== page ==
Sometimes boring can be effective. R Ashwin and Wriddhiman Saha reinstated that belief with almost zen-like patience. India gained massively from their approach. Ashwin got his fourth Test century — second in this series — while Saha suddenly shifted gears to reach his maiden century almost as quickly as his partner. In the process they raised a 213-run partnership for the sixth wicket and India were almost back on track with their plans of batting once in this match.
Unfortunately for India though, Ashwin and Saha looked the only two batsmen willing to give respect to the pitch and their opponents. After them, West Indies blew away the last three Indian wickets for just 14 runs to bring a quick end to their prolonged misery. To further strengthen their position, West Indies then went on to make a statement by scoring 107/1, their best start in this series so far.
It wasn’t as if the pitch had suddenly become easy for batting. In the over before lunch, Saha was struck on the elbow by a delivery he was looking to leave. An hour before that, Miguel Cummins got the ball to stay low in a delivery that almost kissed Saha’s off stump. Two deliveries later, Cummins had Saha hopping with a ball that almost threatened to take off his head.
But Saha and Ashwin held on. For the first hour of the second day they just allowed balls to pass by, scoring 21 runs in 13 overs. West Indies too were happy to bide their time, packing one side of the field and hitting the fifth stump line. India did on the second day what they should have done on the first. Saha was painstakingly slow again, at one time needing 22 deliveries to get his first runs through a boundary. Once he surpassed his previous Test best of 60, Saha started playing more freely.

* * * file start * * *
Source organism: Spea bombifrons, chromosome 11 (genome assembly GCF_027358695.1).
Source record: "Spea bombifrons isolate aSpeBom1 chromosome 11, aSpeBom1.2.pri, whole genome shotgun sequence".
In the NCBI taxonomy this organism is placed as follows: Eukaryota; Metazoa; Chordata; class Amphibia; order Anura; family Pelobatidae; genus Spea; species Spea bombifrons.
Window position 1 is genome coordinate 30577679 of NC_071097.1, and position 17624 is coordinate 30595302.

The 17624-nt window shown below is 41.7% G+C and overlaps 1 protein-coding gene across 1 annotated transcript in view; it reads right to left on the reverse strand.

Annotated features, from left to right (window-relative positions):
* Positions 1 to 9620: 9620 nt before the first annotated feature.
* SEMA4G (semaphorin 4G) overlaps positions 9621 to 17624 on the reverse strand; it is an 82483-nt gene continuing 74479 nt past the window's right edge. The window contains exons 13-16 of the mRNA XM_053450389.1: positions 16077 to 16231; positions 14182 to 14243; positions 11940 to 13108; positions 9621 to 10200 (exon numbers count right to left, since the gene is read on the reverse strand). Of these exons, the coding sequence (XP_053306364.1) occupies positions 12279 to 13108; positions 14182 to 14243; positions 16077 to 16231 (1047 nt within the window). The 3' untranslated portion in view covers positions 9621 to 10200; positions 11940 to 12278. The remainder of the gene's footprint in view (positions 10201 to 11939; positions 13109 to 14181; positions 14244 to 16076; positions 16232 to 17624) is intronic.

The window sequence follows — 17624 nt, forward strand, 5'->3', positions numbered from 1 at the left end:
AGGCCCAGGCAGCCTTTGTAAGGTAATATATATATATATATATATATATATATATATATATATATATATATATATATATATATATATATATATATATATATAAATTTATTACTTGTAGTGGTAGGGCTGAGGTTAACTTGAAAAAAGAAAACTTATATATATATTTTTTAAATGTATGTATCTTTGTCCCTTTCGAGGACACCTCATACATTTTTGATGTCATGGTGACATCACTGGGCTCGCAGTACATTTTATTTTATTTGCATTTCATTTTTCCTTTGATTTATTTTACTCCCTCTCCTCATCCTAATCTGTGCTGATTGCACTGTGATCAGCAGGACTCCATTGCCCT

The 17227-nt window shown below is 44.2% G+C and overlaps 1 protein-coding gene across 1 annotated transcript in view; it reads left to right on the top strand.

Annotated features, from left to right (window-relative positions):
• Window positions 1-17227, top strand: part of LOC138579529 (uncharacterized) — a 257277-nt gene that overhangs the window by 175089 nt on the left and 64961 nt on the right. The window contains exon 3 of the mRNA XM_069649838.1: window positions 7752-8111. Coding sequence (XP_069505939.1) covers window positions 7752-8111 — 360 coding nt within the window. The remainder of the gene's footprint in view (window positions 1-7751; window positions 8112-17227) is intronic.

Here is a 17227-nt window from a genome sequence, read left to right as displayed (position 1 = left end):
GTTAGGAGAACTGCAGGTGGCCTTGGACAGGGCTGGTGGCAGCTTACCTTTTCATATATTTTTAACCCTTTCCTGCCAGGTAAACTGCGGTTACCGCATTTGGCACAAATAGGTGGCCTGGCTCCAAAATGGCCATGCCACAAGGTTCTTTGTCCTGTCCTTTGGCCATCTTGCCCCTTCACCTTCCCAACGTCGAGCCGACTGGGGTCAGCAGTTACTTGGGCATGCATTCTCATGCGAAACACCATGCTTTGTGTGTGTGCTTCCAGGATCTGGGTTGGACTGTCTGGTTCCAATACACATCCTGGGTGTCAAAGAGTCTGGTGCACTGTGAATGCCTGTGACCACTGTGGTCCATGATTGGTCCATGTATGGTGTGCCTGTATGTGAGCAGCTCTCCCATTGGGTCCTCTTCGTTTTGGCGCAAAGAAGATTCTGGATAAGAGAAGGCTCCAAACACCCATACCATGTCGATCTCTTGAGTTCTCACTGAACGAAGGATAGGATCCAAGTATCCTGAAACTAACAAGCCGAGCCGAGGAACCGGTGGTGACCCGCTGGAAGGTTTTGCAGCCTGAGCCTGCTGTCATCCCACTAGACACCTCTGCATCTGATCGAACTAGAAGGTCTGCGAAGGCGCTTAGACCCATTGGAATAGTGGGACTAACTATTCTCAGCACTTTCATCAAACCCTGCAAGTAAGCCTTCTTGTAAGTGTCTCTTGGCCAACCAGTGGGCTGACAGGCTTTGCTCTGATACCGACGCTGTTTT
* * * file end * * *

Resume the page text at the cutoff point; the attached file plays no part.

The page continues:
Ashwin, on the other hand, had taken his patience to a different level when he waited for 15 balls to move from 99 to 100. He completed it grand style though, lifting Roston Chase over mid-on for a huge six. To give a measure of Ashwin’s patience, he scored just one boundary before that the entire morning — a cut through gully that took him to 99. Just before that Ashwin had given a chance, flicking Chase towards Leon Johnson at short-leg but he couldn’t hold on to it. That summed up the few memorable instances in a largely subdued but effective innings played by Ashwin.
Saha however owned the hour before lunch. Creaming two boundaries off Cummins in the 109th over was first indication of how he was ready to attack West Indies. Surprisingly though, West Indies didn’t respond equally, allowing Saha to grow in his confidence. Suddenly he had moved from 60 to 80 in the space of just 25 deliveries. By the time he reached his maiden Test hundred, the sixth wicket partnership had already crossed 200 and India, for the first time in this Test, looked good to get 400.
No late flourish from India
Like all good partnerships, this too had to end. But India still hadn’t learnt their lesson. Instead of giving support to Ashwin, Ravindra Jadeja tried to stand and deliver, managing only a thick edge to the wicket-keeper. Having waited 281 deliveries for his first international wicket, Miguel Cummins then knocked over Ashwin and Ishant Sharma to give West Indies an acceptable first innings to contend with. India’s bowling helped as well.
With the new ball being shared by Bhuvneshwar Kumar and Mohammed Shami, India denied themselves the natural bounce of Sharma on a pitch that aided carry. To add to their worries, Shami induced an edge of Kraigg Brathwaite that dropped short before Lokesh Rahul failed to hold on to a chance at slip. By the time Rahul had ran out Leon Johnson, West Indies had put on 59 for the first wicket and Brathwaite looked set to replicate his first Test form. Darren Bravo too wasn’t tested enough with short balls and as a result West Indies moved slowly but surely towards an assuring start.